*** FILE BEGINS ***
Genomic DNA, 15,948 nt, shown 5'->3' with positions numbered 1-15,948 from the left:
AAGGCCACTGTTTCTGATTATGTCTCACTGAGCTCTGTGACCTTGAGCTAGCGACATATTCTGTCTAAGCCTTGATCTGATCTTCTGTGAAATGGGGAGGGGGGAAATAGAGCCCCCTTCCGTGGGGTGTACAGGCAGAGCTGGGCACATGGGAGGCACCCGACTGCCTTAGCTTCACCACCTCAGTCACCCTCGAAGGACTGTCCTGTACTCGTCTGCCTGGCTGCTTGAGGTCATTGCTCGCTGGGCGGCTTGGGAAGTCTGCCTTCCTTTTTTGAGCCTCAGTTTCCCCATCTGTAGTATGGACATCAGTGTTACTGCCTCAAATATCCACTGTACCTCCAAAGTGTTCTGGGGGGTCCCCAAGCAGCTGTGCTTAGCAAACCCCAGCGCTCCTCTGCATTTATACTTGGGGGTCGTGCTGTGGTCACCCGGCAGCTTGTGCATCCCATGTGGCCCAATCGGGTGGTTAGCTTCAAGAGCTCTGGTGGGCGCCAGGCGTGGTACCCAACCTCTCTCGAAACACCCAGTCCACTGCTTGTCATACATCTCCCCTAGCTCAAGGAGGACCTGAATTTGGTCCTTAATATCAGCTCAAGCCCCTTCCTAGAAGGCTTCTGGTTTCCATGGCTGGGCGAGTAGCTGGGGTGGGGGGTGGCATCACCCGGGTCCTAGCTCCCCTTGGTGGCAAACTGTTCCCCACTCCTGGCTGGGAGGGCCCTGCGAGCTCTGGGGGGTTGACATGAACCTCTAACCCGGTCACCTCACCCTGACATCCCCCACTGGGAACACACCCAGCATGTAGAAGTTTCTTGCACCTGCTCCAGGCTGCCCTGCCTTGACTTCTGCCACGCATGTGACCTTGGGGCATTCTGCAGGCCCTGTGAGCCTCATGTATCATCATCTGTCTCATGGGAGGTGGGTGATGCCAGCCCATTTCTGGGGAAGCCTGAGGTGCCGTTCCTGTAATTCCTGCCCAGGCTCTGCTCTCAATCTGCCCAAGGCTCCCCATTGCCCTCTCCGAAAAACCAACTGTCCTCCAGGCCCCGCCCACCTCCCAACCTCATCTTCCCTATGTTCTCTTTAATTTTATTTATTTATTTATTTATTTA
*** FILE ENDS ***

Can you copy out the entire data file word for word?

Genomic DNA, 15,948 nt, shown 5'->3' with positions numbered 1-15,948 from the left:
AAGGCCACTGTTTCTGATTATGTCTCACTGAGCTCTGTGACCTTGAGCTAGCGACATATTCTGTCTAAGCCTTGATCTGATCTTCTGTGAAATGGGGAGGGGGGAAATAGAGCCCCCTTCCGTGGGGTGTACAGGCAGAGCTGGGCACATGGGAGGCACCCGACTGCCTTAGCTTCACCACCTCAGTCACCCTCGAAGGACTGTCCTGTACTCGTCTGCCTGGCTGCTTGAGGTCATTGCTCGCTGGGCGGCTTGGGAAGTCTGCCTTCCTTTTTTGAGCCTCAGTTTCCCCATCTGTAGTATGGACATCAGTGTTACTGCCTCAAATATCCACTGTACCTCCAAAGTGTTCTGGGGGGTCCCCAAGCAGCTGTGCTTAGCAAACCCCAGCGCTCCTCTGCATTTATACTTGGGGGTCGTGCTGTGGTCACCCGGCAGCTTGTGCATCCCATGTGGCCCAATCGGGTGGTTAGCTTCAAGAGCTCTGGTGGGCGCCAGGCGTGGTACCCAACCTCTCTCGAAACACCCAGTCCACTGCTTGTCATACATCTCCCCTAGCTCAAGGAGGACCTGAATTTGGTCCTTAATATCAGCTCAAGCCCCTTCCTAGAAGGCTTCTGGTTTCCATGGCTGGGCGAGTAGCTGGGGTGGGGGGTGGCATCACCCGGGTCCTAGCTCCCCTTGGTGGCAAACTGTTCCCCACTCCTGGCTGGGAGGGCCCTGCGAGCTCTGGGGGGTTGACATGAACCTCTAACCCGGTCACCTCACCCTGACATCCCCCACTGGGAACACACCCAGCATGTAGAAGTTTCTTGCACCTGCTCCAGGCTGCCCTGCCTTGACTTCTGCCACGCATGTGACCTTGGGGCATTCTGCAGGCCCTGTGAGCCTCATGTATCATCATCTGTCTCATGGGAGGTGGGTGATGCCAGCCCATTTCTGGGGAAGCCTGAGGTGCCGTTCCTGTAATTCCTGCCCAGGCTCTGCTCTCAATCTGCCCAAGGCTCCCCATTGCCCTCTCCGAAAAACCAACTGTCCTCCAGGCCCCGCCCACCTCCCAACCTCATCTTCCCTATGTTCTCTTTAATTTTATTTATTTATTTATTTATTTA